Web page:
PALMER, Alaska (AP) -- Stephanie and Jim Gaiser take their cues for living from the Bible and say that when God created man, he put him in a garden.
'That was his first line of work,' Stephanie Gaiser said. 'We believe man is really in his element when he's in the garden. And since it's Alaska, you need a little help.'
The Gaiser's Eden is a 72-foot seasonal high tunnel, a tall hoop house used to cover crops and extend the short growing season in a state with cold soil. Metal ribs hold plastic arching over soil or raised beds, which are heated by sunlight. That's in contrast to greenhouses, which are typically permanent, climate-controlled structures.
'We are vegetarians that care very much about our health,' she said. '... Being in Alaska, the stuff you get in the store is not that great, and it's expensive.'
Most commercially grown vegetables and fruits are shipped to Alaska from at least 1,400 miles away. High tunnels extend growing seasons for weeks on either end and create tiny microclimates that allow warm-weather crops to grow.
Qualified growers can obtain financial assistance from a federal program to build them. It's proved popular: Alaska ranks No. 1 among states that take advantage of the program. The U.S. Department of Agriculture's Natural Resources Conservation Service has spent about $4 million splitting the cost of high tunnels with Alaska growers.
Overall, there are 9,821 high tunnels in the U.S. - with Missouri, Michigan, Kentucky and Maine rounding out the top 5 states in subsidy funding - at a cost of $56.8 million. They fall under the USDA's Environmental Quality Incentives Program, which promotes voluntary practices that will improve soil, water, plant, animal, air or energy conservation.
The high tunnel effort started as a three-year pilot in 2010. The service wanted to support the local food movement, said Jeff White, who manages the program.
'The seasonal high tunnel was a way that we saw that we could benefit some of those small and limited resource producers, especially in northern climates, where they were growing small plots of fruit, vegetables, food on the ground,' he said.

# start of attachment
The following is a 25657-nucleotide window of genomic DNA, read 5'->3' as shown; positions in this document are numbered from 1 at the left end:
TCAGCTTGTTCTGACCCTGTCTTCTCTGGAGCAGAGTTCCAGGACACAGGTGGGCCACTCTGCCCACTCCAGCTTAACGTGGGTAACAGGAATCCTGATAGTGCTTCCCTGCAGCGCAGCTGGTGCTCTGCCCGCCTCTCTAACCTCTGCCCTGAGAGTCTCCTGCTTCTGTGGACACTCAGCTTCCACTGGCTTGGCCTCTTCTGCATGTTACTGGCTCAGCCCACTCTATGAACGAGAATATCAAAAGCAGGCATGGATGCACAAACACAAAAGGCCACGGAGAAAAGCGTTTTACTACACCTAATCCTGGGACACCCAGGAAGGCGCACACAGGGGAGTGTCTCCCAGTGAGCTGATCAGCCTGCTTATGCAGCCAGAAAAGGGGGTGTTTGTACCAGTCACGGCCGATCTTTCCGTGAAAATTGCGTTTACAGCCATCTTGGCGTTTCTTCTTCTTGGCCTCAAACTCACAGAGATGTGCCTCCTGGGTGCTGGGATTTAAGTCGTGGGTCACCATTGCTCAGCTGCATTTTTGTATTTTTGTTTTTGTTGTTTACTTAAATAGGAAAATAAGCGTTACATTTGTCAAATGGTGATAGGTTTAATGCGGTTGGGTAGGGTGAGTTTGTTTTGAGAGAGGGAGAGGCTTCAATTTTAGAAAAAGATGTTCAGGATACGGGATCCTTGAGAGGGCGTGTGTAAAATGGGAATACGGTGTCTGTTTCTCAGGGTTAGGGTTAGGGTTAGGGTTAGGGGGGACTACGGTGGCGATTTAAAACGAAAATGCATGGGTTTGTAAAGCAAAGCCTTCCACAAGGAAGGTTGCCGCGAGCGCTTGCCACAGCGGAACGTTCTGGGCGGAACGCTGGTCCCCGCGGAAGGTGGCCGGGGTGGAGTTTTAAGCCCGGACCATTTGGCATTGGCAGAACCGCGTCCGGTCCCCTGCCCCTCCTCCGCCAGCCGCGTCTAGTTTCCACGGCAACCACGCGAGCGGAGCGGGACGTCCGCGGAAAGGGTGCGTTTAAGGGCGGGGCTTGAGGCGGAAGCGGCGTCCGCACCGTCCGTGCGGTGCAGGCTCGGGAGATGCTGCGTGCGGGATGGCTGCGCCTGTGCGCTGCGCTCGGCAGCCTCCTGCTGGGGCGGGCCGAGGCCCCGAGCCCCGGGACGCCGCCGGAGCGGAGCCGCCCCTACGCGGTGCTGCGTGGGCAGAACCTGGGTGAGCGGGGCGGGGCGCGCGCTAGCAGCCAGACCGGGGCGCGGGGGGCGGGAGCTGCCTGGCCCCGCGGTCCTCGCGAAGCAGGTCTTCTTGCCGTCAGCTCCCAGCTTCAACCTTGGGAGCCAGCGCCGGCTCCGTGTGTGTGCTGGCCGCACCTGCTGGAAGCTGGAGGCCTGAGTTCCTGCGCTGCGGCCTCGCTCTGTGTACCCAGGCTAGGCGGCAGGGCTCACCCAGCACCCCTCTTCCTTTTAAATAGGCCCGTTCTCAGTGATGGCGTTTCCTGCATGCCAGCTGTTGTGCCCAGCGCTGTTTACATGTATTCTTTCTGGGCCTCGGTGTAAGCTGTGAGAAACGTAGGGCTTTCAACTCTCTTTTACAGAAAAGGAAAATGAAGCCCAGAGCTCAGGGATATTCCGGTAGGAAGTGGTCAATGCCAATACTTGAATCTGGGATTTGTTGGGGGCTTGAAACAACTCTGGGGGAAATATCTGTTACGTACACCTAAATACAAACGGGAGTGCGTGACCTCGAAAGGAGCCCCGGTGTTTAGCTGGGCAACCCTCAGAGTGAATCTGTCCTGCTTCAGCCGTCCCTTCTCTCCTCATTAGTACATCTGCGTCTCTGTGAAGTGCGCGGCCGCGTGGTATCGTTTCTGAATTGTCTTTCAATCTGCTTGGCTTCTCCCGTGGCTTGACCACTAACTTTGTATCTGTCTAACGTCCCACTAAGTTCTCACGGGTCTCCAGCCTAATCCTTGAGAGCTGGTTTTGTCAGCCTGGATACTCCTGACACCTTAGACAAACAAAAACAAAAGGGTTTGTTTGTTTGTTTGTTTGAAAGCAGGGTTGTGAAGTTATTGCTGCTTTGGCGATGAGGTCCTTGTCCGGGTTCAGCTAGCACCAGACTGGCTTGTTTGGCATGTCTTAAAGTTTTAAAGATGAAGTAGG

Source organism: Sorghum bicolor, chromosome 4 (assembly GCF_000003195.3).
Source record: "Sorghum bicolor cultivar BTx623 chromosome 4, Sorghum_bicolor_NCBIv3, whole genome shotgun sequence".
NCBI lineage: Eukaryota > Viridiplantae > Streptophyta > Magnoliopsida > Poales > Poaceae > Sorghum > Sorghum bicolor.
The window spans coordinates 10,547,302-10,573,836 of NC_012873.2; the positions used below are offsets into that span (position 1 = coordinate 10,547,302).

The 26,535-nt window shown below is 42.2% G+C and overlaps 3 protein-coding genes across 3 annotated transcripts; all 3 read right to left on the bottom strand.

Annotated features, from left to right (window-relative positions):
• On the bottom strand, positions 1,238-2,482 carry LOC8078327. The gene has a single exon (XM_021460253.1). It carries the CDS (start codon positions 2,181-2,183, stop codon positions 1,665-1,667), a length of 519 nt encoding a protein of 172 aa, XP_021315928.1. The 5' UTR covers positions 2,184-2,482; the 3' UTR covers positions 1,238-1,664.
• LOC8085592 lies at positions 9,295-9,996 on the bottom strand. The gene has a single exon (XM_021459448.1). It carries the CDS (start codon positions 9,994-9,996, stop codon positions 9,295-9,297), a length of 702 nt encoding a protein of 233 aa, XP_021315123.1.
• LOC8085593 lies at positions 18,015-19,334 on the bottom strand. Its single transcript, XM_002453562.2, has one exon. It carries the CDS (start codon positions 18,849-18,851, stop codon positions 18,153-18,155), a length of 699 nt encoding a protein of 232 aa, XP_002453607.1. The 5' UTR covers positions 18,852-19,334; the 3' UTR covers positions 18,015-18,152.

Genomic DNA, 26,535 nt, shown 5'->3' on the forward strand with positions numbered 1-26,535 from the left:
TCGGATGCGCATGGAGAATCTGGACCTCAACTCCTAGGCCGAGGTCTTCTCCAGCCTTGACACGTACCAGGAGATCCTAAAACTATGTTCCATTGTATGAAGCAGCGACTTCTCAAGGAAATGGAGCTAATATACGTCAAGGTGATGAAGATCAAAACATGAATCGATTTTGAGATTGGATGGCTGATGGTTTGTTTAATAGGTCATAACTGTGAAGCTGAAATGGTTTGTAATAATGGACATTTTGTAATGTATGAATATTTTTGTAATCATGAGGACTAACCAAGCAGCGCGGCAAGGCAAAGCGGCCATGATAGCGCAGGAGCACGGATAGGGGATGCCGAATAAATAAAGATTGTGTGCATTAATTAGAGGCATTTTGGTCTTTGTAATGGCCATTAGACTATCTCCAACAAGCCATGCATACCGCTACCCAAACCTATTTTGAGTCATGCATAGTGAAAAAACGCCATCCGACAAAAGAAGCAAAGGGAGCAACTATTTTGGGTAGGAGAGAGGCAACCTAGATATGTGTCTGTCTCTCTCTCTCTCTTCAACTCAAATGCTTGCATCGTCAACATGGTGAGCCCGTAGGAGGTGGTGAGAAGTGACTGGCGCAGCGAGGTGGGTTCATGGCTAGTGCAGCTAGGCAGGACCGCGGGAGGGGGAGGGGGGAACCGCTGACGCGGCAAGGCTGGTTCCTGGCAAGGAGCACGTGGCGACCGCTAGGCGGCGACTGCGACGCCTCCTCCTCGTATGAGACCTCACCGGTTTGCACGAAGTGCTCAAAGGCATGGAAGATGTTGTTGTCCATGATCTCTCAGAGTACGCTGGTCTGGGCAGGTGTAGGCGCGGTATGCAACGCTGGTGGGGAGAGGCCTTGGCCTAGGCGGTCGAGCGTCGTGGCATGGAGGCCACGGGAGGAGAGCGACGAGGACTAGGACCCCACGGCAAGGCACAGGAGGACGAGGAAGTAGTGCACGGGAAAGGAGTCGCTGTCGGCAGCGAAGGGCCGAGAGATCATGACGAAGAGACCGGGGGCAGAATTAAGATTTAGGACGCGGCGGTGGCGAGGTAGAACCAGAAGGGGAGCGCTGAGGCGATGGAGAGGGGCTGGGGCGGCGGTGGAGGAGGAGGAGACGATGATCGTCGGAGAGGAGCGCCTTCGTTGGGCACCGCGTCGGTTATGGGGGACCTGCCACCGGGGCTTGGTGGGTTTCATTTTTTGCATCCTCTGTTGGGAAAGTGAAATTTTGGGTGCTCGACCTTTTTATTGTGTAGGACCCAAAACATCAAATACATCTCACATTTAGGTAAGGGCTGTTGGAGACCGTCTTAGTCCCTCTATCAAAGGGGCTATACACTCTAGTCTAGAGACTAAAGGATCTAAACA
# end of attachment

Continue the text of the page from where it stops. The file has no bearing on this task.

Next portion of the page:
Vegetable farmer Vern Stockwell uses a high tunnel to grow English cucumbers to sell at Anchorage farmers markets. Lan Hecimovich of Palmer plants artichokes and tomatoes, and says he likes to know where his food comes from.
High tunnels must be purchased from a commercial manufacturer and constructed on land already in cultivation that has produced at least $1,000 in documented annual production. In Alaska, the USDA cap on federal payment for high tunnels is $16,000. Support is highest for 'historically underserved' growers off the road system where equipment must be barged or flown in - $7.72 per square foot.
They have to be at least 6 feet tall, a height that provides enough length to roll up the sides for air flow and ventilation and for a tall person to work in the controlled environment. High tunnels also allow farmers to soil from erosions or nutrients from leaching in heavy rain, White said.
'You're going to make sure that those plants get exactly that they need, nutrient-wise,' White said.
The Gaisers and their five children eat most of what they grow and last year sold extra basil, cucumbers and eggplant. Under raised beds in the Gaisers' 76-by-30-foot high tunnel, the family has planted rows of strawberries, eggplant, sweetcorn, cucumbers interspersed with spaghetti squash, tomatoes and garden greens.
While the USDA may have had northern gardens in mind when they launched the program, the high tunnels are also extending growing seasons in southern states and in urban garden plots in cities such as Detroit and Cleveland. In Alaska, the demand is expected to continue.
'Season extension. Start earlier. Go later. Grow things you can't grow outside,' said Julie Riley, an Anchorage horticulturist with the University of Alaska Cooperative Extension Service. 'It doesn't get any better than that.'